In 2018, a woman walked into the Meriden Police Department to report that she had been raped in her home. She never imagined that several months later she’d be arrested and charged with making it up.
“I’m with my daughter and I receive a phone call and he says to me, ‘You need to turn yourself in,’” she recalled, “and I was like, ‘Turn myself in?’ What had I done that I need to turn myself in?”
According to the incident report, an investigator doubted her account because he believes she left out details about what happened.
She eventually pleaded guilty in court to interfering with a police officer. She says it felt like her only choice to avoid potential jail time.
Connecticut Public agreed not to identify her in this story so that she could speak freely about her experience.
“You know how many times I told my therapist, when she asked me … if I feel safe at home, and I say to her ‘No,’” the woman said.
Multiple studies show less than 10% of reported sexual assaults are false. But in Connecticut, and across the country, there are numerous examples of people who report these crimes being charged themselves when police doubt their claims.
Journalist Rachel De Leon studied the issue. Her work is the subject of the new Netflix documentary “Victim/Suspect.” De Leon’s reporting showed police sometimes lack adequate training on how to handle these cases.
And for victims, the effects of a false reporting arrest can be devastating, said Beth Hamilton, executive director of the Connecticut Alliance to End Sexual Violence.
“For a survivor who’s had this really awful experience … to then be charged with a crime could probably be the worst thing that could ever happen to them on top of what’s already happened to them,” Hamilton said.
Learning about trauma
Meriden police declined multiple requests from Connecticut Public to discuss how the department handled the 2018 case. A representative said the department did not wish to comment because the incident happened several years ago.
The Accountability Project shared a police report describing the circumstances in that case with Justin Boardman, a retired police officer who provides training in trauma-informed sexual assault investigations.
Boardman said he thinks the detective didn’t gather enough evidence to make an arrest for false reporting.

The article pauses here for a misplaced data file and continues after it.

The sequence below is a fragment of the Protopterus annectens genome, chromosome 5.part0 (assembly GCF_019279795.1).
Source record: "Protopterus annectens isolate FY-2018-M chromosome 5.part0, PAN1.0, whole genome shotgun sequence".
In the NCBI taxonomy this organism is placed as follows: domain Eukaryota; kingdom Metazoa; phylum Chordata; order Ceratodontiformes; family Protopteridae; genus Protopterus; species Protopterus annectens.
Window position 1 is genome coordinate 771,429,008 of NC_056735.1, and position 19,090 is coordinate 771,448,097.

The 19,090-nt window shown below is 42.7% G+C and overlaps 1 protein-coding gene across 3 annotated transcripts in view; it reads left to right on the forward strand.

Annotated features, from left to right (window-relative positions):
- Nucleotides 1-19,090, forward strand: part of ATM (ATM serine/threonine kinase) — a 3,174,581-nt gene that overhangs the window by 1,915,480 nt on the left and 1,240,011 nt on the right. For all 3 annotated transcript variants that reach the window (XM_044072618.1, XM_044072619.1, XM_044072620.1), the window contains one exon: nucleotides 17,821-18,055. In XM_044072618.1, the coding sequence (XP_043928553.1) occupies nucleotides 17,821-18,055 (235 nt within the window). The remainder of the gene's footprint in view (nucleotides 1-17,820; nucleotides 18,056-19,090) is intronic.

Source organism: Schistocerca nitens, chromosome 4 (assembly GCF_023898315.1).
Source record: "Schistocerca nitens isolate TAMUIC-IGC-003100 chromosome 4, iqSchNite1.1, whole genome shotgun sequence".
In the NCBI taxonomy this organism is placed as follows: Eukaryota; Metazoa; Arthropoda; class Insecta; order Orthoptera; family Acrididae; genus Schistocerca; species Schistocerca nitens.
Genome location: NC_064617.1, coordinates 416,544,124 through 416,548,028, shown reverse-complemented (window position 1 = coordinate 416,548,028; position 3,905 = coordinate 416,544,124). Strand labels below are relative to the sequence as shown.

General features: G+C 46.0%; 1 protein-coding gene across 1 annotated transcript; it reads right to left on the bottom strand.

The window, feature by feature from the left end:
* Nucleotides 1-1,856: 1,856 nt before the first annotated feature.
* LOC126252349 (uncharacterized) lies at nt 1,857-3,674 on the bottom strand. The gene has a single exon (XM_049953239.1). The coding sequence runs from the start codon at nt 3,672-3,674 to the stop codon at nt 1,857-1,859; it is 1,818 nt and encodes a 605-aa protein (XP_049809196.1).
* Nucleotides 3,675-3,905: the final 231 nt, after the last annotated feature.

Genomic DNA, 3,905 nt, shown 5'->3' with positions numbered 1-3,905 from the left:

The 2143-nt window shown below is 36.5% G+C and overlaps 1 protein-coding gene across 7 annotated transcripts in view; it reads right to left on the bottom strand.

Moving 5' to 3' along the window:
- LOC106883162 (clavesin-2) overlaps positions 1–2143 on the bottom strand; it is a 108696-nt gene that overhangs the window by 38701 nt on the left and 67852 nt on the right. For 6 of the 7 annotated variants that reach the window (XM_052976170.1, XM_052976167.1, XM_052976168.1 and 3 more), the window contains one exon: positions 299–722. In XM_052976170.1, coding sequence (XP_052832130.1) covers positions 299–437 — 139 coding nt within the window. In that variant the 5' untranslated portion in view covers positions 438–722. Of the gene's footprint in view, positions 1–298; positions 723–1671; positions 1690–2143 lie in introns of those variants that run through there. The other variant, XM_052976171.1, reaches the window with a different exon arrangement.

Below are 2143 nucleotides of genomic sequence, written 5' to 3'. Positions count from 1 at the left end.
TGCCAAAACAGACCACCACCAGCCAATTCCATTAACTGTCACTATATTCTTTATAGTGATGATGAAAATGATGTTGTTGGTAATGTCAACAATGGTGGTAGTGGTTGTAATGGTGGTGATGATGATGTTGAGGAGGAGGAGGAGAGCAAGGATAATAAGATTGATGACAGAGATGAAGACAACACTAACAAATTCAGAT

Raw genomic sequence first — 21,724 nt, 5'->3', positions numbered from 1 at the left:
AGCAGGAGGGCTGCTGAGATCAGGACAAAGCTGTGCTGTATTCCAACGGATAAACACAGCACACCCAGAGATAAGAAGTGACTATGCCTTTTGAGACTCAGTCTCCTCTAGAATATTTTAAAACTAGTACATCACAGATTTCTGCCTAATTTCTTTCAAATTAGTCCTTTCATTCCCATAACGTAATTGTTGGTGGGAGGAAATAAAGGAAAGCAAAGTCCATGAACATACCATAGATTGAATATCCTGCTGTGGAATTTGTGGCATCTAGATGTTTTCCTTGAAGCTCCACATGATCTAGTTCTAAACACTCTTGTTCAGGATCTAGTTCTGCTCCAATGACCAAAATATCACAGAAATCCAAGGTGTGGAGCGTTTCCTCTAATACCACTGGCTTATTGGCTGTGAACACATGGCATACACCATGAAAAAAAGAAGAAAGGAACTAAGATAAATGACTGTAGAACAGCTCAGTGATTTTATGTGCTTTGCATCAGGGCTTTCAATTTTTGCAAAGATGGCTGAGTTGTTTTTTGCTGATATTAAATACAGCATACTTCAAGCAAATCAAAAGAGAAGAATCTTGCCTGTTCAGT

“None of this proves that the rape didn’t happen,” Boardman said.
The way police handle these cases differs across the state. Some departments have policies that emphasize understanding trauma, including the Meriden Police Department. Its policy includes phrases such as: “There is no typical reaction [to sexual assault], so it is important to refrain from being judgmental.”
Some officers also get more rigorous training about interacting with survivors.
Brian Reilly, a training officer for Connecticut’s Police Officer Standards and Training Council, started teaching at the police academy in 2018.
His curriculum for the sexual assault course stresses that police should try to understand the victim’s experience.
“Prior to my teaching, we were very concerned on the law, and what the law said, and how to do the law,” Reilly said. “We didn’t concentrate as much on victims, on how it’s affecting the victims, and the people surrounding the victims.”
The Accountability Project went to the academy on a day Reilly’s class was practicing trauma-informed interviews. Victim advocates played the role of sexual assault victims, allowing trainees to put training material into practice.
This kind of in-depth focus on the experience of victims isn’t universal in Connecticut. Instructors can choose how they teach about sexual assault, so long as they meet the police academy’s goals and objectives.
But it can make a big difference in how officers handle rape investigations, said Kerry Dalling, a former Connecticut detective and former academy instructor. Dalling said the state has focused more on this type of training within the last few years.
“I think the biggest thing that police departments should definitely try to focus on, and I think there is a focus on it now, is working in partnership with advocacy agencies,” Dalling said. “They’re the ones that really are the ones providing the training on trauma-informed interviewing.”
Hamilton, from the Connecticut Alliance to End Sexual Violence, said the resources available to train officers have not kept pace with the prevalence of sexual violence in the state.
“Almost always when we are working with law enforcement who are not being supportive of victims, it very often comes back to them not understanding how victims process information during and following these types of violence,” Hamilton said.
The woman who reported her assault in Meriden said she doesn’t feel like she got that kind of trauma-informed treatment.
“The people who are supposed to take care of me and defend me and put the law and order has failed me,” she said.